A BRIEF INTRODUCTION TO ANIMAL-ASSISTED HUMAN PSYCHOTHERAPY
Animal-assisted therapy(AAT) helps the diseased or psychologically disturbed humans in getting their normal life. Simply, this is a type of therapy to normalize the social, mental, physical, and emotional functioning of humans by the use of a wide range of animals such as dogs, cats, horses, rabbits, and many other species.
Here, we will briefly throw light on the incorporation of animals into the psychotherapy process, by mainly emphasizing on the animal-human bond(interaction).
HOW ANIMAL-ASSISTED THERAPY AIDS DISTURBED INDIVIDUALS?
As it is clear that, the need of an individual to define the type of animal to be used in the therapy process. Humans create a strong association(bond) with animals by spending some quality time with them since animals are accepting, non-threatening, and non-judgmental, making it easier for people to open up.
These are some key physiological and psychological benefits which humans get through this therapy procedure:
1) It improves self-esteem and the ability to care for oneself.
2 It boosts up the trust, empathy and teamwork.
3) It has a drastic impact on the reduction of anger and aggression.
4) It helps humans to improve their social life( makes them extrovert).
5) It has a significant effect on decreasing heart rate and blood pressure.
6) It reduces hostility towards others and oneself along with encouraging a sense of empowerment.
7) It enhances fine motor skills also with boosting focus and attention.
8) It reduces the need for medications and empowers greater self-control.
9) It improves balance and reduces depression, anxiety, and isolation.
10) It enhances the willingness to be involved in a therapeutic program or group activity.
Additionally, autism spectrum disorder, addiction, cancer, heart disease, dementia, developmental disorders, psychiatric disorders such as schizophrenia, emotional and behavioral disorders, chronic pain can also be cured through animal-assisted therapy.
WHICH ARE REQUIREMENT FOR CONDUCTION OF ANIMAL ASSISTED THERAPIES?
Interestingly, animal-assisted therapies can be held in any setting including hospitals, prisons, homes, therapeutic boarding homes for teens, and other mental health care facilities. Moreover, this kind of therapy can be conducted individually or in the form groups only under the supervision of an expert therapist or professional trainers.
Owning a therapy or companion animal, such as a dog trained to sense and alleviate anxiety, is only loosely considered a type of animal-assisted psychotherapy. AAT, by definition, involves the active participation of mental health professionals. Studies that evaluate the benefits of AAT generally do not include evidence gathered from this particular population.
HOW ANIMAL ASSISTED THERAPY TAKES PLACE?
Much more than simply spending time with an animal, animal-assisted therapy involves specific therapeutic goals, strategies, and outcomes measures. Therapeutic experiences can include walking, brushing, petting, and caring for an animal, as well as processing the experience of trying to achieve a given task.
IS ANIMAL ASSISTED THERAPY SUITABLE FOR ALL AGE GROUPS?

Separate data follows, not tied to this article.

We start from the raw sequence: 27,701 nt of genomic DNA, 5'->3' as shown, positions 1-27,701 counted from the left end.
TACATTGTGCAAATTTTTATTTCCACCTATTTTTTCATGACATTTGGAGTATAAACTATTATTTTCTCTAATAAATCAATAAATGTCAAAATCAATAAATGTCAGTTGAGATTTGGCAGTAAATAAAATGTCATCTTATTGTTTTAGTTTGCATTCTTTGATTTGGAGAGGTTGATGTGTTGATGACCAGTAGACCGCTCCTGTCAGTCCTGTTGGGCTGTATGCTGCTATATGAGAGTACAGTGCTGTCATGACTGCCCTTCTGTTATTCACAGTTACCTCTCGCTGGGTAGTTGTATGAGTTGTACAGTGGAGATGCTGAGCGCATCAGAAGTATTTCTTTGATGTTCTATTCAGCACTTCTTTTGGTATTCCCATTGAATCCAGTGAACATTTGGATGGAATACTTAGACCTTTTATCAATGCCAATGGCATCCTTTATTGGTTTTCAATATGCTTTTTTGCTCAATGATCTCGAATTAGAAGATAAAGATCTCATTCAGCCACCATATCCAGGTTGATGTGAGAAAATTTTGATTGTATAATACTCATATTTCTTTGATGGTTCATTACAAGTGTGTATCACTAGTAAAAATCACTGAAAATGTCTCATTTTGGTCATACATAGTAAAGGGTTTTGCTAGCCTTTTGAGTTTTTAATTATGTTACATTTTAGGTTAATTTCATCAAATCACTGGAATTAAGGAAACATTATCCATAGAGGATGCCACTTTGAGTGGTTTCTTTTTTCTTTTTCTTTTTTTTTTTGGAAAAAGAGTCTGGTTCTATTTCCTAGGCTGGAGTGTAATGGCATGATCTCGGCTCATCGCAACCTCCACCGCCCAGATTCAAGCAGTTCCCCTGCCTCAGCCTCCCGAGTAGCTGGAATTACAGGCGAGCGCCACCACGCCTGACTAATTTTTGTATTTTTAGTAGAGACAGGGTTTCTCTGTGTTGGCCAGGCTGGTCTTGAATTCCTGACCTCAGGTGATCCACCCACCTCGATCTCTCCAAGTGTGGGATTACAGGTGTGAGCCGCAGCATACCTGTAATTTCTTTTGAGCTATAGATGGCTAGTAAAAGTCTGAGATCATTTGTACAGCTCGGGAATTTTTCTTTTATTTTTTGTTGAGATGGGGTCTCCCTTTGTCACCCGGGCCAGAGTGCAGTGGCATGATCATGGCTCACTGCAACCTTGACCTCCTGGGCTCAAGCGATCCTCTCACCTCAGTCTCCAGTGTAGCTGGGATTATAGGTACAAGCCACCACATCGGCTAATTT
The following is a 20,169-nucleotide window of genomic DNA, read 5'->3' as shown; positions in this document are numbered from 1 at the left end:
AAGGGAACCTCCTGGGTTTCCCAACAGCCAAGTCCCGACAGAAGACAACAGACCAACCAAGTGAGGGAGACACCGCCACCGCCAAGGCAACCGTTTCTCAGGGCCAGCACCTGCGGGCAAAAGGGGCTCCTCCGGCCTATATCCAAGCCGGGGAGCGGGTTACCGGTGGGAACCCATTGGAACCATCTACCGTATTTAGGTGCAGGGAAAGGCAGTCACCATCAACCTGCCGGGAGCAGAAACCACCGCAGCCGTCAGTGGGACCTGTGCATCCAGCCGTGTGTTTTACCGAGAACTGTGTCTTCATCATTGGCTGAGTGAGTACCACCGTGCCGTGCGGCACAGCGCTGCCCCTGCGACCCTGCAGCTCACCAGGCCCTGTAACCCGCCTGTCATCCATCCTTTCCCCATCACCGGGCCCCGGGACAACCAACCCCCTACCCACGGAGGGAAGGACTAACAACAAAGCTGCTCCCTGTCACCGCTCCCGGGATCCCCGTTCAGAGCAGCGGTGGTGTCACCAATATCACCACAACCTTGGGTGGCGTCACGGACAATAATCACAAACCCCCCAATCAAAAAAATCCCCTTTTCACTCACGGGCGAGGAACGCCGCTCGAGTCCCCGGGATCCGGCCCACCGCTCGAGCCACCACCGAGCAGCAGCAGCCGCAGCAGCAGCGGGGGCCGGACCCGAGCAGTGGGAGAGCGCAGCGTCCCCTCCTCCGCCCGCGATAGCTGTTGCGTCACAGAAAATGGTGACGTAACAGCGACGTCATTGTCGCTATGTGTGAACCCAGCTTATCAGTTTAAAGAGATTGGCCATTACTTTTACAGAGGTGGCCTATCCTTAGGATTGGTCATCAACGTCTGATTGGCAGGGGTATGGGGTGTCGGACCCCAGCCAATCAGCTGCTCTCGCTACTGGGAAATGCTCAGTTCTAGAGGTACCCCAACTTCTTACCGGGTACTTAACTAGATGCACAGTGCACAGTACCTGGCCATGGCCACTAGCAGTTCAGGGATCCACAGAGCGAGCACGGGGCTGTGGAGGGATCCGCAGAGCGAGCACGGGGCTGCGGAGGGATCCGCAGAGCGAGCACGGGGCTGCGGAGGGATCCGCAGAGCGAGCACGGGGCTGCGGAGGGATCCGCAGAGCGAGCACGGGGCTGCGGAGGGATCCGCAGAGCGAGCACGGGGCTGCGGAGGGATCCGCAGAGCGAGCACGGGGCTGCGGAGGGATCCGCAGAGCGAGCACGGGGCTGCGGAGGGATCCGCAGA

This type of therapy can be beneficial for all age groups. You can see significant improvement in the behavior and interpersonal relationships in young children. For instance, young children who are unable to express physical and emotional comfort and closeness with others, or find it difficult to do so, may more readily form that type of bond with a horse or other animal.
This bond between animals and children can help them to develop positive traits in their personality such as patience, empathy, acceptance, confidence, activeness, and much more.
Research studies have also shown that these animal-assisted therapies are very beneficial for aged and elderly people. Animal-assisted therapy can be especially productive for people who used to have dogs or other animals but are no longer able to care for their own animal. Being in the presence of pets again can help remind people of the love they had for previous animals, stirring memories and reducing loneliness.
Animal-assisted psychotherapies have a wide range of applications in curing many ailments in human beings but special precautions must be taken while dealing with the animals. Different animals show a variety of behaviors, as horses can pose a high risk of danger to children because of their large weight and size. So, there is a need for some exercises and training.
In addition, some people experience allergies and other medical concerns while coming into contact with animals and their environment.
There is always a need to consult a health expert/trainer while undergoing any animal-assisted therapy, as better decisions and strategies can bring you better outcomes.
Hallberg, L. (2008). Walking the way of the horse: Exploring the power of the horse-human relationship. Bloomington,
Martin, F., & Farnum, J. (2002). Animal-assisted therapy for children with pervasive developmental disorders. Western Journal of Nursing Research, 24(6), 657-670
Barker, S. B., & Dawson, K. S. (1998). The effects of animal-assisted therapy on anxiety ratings of hospitalized psychiatric patients. Psychiatric Services, 49(6), 797-801.
Nimer, J., & Lundahl, B. (2007). Animal-assisted therapy: A meta-analysis. Anthrozoös, 20(3), 225-238